Stars and Bars Summary
by William Boyd

Start Your Free Trial

Download Stars and Bars Study Guide

Subscribe Now

Stars and Bars

(Critical Survey of Contemporary Fiction)

Rapidly approaching forty, Henderson Dores longs to change his life drastically. Offered the opportunity to work for a New York art dealer, Henderson jumps at the chance to start over, especially by becoming engaged again to his former wife, an American, in an attempt to relive the only happy time of his life. He ends up with a more confusing love life, as he tries to juggle relationships with Melissa, his fiancee, and Irene, his mistress.

The heart of the novel is a trip which Henderson takes, with Bryant, Melissa’s fourteen-year-old daughter, to a small town near Atlanta where an eccentric supposed millionaire will offer him the collection of paintings which will assure his status with his employer. Instead, he becomes embroiled in a series of conflicts with the collector’s family, and disaster quickly follows disaster.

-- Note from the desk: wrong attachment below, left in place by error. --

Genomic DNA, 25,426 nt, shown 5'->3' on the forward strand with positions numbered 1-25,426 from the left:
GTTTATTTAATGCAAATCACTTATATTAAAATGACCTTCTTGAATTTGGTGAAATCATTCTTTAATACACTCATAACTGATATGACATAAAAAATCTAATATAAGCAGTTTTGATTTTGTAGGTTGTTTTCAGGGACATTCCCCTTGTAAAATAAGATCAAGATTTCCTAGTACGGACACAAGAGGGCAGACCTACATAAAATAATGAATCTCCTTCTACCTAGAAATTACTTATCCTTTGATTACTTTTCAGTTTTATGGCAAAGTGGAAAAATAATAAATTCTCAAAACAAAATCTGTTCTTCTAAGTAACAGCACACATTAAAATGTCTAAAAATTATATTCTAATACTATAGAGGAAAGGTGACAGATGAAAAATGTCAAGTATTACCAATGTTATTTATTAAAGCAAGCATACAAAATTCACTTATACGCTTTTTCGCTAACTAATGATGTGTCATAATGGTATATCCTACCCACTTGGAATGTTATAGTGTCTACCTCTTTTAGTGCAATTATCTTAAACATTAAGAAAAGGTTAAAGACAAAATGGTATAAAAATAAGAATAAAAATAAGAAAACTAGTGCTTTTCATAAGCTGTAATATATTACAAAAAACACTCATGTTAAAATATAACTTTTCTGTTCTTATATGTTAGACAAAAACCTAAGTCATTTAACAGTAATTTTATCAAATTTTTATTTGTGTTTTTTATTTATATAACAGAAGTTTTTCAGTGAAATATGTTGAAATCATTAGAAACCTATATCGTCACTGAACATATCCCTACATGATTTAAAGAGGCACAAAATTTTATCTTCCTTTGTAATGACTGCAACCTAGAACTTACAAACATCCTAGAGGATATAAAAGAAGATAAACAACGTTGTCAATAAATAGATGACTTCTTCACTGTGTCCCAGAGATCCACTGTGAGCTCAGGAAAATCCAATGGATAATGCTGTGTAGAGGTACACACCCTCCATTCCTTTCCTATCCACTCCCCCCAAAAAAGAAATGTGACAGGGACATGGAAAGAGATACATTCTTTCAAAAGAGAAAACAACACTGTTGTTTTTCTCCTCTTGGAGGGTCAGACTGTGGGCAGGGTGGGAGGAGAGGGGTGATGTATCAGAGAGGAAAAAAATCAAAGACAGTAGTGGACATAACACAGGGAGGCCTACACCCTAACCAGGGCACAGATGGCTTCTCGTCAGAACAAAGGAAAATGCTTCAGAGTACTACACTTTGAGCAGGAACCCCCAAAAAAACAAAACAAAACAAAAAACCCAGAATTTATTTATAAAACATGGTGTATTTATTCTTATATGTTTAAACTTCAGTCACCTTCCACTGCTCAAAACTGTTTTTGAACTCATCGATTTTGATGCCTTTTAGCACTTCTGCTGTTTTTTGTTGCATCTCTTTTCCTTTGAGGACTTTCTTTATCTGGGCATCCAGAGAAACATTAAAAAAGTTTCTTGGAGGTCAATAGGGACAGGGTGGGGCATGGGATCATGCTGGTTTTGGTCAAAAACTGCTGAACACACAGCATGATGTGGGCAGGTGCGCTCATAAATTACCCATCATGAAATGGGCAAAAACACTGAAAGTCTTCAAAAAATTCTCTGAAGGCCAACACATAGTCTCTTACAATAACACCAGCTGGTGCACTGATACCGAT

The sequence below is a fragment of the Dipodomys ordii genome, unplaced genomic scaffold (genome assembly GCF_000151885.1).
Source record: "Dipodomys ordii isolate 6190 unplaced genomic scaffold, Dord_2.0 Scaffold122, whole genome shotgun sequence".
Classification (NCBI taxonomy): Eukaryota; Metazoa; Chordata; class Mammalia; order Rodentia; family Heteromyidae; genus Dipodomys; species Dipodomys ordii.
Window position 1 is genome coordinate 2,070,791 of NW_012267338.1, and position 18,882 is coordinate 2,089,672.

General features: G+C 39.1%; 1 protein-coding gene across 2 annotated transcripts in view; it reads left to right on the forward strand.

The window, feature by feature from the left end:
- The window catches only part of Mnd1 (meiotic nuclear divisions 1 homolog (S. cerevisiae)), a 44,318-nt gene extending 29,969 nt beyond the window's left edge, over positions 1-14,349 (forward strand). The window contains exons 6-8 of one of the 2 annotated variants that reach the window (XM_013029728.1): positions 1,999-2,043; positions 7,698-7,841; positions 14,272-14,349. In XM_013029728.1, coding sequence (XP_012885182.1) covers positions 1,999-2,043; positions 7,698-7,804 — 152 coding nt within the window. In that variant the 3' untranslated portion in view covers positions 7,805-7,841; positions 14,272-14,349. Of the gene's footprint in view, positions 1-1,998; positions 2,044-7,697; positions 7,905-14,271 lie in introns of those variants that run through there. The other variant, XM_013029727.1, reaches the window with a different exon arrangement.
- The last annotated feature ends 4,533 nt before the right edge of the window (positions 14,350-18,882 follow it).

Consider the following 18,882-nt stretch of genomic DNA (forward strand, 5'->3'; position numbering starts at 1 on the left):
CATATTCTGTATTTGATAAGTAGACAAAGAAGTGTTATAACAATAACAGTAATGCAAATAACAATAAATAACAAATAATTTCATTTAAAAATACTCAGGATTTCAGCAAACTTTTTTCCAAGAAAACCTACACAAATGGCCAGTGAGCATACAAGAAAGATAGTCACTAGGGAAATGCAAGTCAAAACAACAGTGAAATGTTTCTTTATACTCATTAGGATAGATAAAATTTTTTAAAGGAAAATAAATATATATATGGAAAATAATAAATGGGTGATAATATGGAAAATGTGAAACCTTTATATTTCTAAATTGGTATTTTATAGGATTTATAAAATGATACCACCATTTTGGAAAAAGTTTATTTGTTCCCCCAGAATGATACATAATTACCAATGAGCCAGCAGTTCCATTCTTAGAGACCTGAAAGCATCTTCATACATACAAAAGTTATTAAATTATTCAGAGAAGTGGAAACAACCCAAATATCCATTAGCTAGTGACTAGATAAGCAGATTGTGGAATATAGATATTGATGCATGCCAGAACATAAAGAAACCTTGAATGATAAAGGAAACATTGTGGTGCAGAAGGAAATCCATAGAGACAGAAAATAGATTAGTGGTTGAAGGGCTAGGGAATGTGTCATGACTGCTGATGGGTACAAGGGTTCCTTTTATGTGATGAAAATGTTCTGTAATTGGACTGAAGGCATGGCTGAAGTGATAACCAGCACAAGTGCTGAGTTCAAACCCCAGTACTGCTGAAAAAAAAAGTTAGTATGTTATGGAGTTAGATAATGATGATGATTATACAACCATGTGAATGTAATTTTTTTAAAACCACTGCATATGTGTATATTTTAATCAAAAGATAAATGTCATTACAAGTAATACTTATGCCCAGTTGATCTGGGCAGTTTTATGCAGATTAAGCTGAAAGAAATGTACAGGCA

Boyd’s previous two novels, both set in Africa, also present Englishmen confronting chaos abroad. He follows in the seriocomic tradition of such writers as Evelyn Waugh, Thomas Berger, and Tom Sharpe. STARS AND BARS also contains deliberate echoes of another satirical masterpiece, Vladimir Nabokov’s LOLITA (1955).

One of Boyd’s many targets is the self-conscious pursuit of self-knowledge, with the implication that the quest itself is likely to be much more interesting than any result. Henderson intends to discover if America loves him as much as he loves it but learns that he can fit in only by being as bizarre as America is.